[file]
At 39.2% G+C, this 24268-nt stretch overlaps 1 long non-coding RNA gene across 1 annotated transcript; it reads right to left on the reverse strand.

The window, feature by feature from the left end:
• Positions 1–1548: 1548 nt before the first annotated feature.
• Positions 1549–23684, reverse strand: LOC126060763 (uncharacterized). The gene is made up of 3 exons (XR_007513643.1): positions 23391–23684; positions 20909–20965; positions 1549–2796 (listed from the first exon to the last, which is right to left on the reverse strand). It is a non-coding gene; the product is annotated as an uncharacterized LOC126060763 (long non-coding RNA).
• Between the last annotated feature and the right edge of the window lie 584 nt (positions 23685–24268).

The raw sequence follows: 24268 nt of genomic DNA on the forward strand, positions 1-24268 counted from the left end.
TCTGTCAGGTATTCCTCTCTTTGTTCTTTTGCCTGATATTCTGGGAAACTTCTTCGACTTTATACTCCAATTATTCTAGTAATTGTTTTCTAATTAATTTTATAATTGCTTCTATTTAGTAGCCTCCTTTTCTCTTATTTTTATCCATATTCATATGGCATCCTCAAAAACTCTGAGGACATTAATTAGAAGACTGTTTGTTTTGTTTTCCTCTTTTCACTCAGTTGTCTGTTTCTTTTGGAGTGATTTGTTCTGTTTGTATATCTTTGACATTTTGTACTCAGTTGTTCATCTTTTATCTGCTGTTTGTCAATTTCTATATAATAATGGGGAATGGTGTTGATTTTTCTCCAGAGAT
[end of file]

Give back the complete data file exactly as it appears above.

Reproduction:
At 39.2% G+C, this 24268-nt stretch overlaps 1 long non-coding RNA gene across 1 annotated transcript; it reads right to left on the reverse strand.

The window, feature by feature from the left end:
• Positions 1–1548: 1548 nt before the first annotated feature.
• Positions 1549–23684, reverse strand: LOC126060763 (uncharacterized). The gene is made up of 3 exons (XR_007513643.1): positions 23391–23684; positions 20909–20965; positions 1549–2796 (listed from the first exon to the last, which is right to left on the reverse strand). It is a non-coding gene; the product is annotated as an uncharacterized LOC126060763 (long non-coding RNA).
• Between the last annotated feature and the right edge of the window lie 584 nt (positions 23685–24268).

The raw sequence follows: 24268 nt of genomic DNA on the forward strand, positions 1-24268 counted from the left end.
TCTGTCAGGTATTCCTCTCTTTGTTCTTTTGCCTGATATTCTGGGAAACTTCTTCGACTTTATACTCCAATTATTCTAGTAATTGTTTTCTAATTAATTTTATAATTGCTTCTATTTAGTAGCCTCCTTTTCTCTTATTTTTATCCATATTCATATGGCATCCTCAAAAACTCTGAGGACATTAATTAGAAGACTGTTTGTTTTGTTTTCCTCTTTTCACTCAGTTGTCTGTTTCTTTTGGAGTGATTTGTTCTGTTTGTATATCTTTGACATTTTGTACTCAGTTGTTCATCTTTTATCTGCTGTTTGTCAATTTCTATATAATAATGGGGAATGGTGTTGATTTTTCTCCAGAGAT